On 2 July 2012 the Domestic Violence, Crime and Victims (Amendment) Act 2012 came into force and will apply to offences committed on or after that date.
Section 5 of the Domestic Violence, Crime and Victims Act 2004 provided for the offence of causing or allowing the death of a child or vulnerable adult. It was enacted to deal with the situation where it was clear that one of a number of adults in a household was responsible for the death but it could not be proved which one.
The 2012 Act extends the section 5 offence to include causing or allowing “serious physical harm” to a child or vulnerable adult. Section 6 of the 2004 Act had modified certain evidential and procedural provisions where a defendant was charged with causing or allowing the death of a child or vulnerable adult and with murder of manslaughter in the same proceedings and in relation to the same death.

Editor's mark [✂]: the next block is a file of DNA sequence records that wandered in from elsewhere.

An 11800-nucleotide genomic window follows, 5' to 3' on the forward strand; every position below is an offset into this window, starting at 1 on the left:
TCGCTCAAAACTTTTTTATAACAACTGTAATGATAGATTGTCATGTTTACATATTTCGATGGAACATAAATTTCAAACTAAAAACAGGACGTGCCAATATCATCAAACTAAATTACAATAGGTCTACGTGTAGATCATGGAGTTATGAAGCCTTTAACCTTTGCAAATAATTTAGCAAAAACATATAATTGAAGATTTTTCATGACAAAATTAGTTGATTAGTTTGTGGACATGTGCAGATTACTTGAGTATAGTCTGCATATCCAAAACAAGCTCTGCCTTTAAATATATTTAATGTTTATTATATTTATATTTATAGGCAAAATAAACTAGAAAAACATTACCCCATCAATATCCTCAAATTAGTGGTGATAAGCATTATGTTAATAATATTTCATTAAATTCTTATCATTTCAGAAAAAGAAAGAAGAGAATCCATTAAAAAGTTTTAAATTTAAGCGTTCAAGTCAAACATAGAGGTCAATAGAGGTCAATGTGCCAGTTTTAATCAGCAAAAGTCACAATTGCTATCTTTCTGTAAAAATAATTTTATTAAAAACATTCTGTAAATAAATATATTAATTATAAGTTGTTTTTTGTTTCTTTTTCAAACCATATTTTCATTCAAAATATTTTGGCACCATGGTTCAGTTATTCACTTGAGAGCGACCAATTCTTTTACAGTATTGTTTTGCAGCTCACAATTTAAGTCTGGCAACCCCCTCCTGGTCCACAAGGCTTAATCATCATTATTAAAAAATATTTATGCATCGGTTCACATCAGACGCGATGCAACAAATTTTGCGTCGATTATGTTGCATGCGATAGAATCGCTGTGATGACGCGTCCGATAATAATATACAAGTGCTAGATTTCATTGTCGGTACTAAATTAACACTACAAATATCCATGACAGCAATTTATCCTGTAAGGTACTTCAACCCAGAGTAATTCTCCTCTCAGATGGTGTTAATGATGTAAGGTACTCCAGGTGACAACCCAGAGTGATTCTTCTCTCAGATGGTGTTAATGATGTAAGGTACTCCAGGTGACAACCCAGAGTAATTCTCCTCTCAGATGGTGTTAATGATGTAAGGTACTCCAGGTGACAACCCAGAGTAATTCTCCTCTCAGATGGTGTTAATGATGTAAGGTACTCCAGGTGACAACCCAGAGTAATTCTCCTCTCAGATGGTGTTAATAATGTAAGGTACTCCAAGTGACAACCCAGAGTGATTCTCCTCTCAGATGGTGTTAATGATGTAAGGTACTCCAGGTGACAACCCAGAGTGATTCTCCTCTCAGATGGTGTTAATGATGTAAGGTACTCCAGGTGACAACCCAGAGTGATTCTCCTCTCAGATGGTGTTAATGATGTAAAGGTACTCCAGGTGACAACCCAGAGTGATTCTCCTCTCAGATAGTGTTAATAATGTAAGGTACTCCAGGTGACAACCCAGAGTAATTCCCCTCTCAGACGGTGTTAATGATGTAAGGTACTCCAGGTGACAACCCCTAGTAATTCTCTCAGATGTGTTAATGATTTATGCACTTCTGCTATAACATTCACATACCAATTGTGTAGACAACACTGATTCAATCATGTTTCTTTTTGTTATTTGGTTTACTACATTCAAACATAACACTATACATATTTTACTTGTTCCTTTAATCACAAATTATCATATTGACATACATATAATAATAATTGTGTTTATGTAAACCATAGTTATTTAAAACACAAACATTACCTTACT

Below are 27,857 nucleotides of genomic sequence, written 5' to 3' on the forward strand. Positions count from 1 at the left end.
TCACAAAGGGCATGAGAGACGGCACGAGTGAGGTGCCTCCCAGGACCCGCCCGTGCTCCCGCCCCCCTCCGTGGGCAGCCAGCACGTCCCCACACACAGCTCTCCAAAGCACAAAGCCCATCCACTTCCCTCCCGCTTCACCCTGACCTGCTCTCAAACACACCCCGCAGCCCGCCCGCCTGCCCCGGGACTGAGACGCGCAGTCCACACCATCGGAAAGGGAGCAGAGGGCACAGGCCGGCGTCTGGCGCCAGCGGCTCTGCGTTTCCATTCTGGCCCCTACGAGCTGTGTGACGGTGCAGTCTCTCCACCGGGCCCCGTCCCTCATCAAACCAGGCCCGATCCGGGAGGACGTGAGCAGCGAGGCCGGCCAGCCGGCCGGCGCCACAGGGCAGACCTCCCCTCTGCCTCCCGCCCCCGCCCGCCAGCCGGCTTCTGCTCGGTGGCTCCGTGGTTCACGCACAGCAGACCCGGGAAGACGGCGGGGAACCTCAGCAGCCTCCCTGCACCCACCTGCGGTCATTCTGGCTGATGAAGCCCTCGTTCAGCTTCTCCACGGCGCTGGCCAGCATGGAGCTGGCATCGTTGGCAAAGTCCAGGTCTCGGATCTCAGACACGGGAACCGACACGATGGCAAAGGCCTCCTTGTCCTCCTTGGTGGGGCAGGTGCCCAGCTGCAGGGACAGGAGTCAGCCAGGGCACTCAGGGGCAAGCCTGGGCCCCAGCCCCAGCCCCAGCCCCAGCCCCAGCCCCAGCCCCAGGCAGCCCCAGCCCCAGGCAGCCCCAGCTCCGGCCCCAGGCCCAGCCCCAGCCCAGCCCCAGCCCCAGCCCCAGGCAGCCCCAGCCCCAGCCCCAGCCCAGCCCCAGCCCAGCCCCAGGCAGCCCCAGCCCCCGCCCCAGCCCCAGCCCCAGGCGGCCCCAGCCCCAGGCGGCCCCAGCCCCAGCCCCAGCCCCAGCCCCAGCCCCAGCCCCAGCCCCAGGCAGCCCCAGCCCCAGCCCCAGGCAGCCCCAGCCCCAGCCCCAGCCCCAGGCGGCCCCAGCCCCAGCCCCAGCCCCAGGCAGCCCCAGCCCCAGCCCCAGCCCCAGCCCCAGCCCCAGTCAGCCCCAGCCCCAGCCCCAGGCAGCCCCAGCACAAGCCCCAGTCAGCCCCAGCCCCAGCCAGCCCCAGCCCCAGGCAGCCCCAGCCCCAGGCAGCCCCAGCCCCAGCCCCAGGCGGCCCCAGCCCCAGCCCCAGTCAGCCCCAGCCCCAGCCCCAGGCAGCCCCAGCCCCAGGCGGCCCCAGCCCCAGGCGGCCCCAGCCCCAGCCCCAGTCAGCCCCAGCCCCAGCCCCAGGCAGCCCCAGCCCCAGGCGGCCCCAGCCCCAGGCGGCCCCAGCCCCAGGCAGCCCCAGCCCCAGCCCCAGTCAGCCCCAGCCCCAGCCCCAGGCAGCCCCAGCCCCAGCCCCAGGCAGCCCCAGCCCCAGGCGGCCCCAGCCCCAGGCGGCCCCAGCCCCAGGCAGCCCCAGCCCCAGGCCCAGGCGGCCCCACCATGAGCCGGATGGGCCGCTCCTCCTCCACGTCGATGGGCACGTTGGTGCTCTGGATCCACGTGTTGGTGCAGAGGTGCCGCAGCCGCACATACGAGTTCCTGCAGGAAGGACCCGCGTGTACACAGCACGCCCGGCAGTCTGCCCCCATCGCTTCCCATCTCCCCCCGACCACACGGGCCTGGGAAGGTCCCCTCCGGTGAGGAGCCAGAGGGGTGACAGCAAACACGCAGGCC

The two main changes to normal trial procedure were in respect of adverse inferences from silence and the stage at which a submission of no case to answer could be made. The provisions were designed to encourage defendants to give evidence.
The 2012 Act inserts a new section 6A into the 2004 Act which provides similar provisions in relation to alternative charges in trials involving the causing or allowing serious physical harm offence. The procedural charges in section 6A are limited to cases where the defendant is charged with the new offence and either an offence under section 18 or 20 of the OAPA 1861 or attempted murder in the same proceedings and where the two offences arise from the same serious physical harm.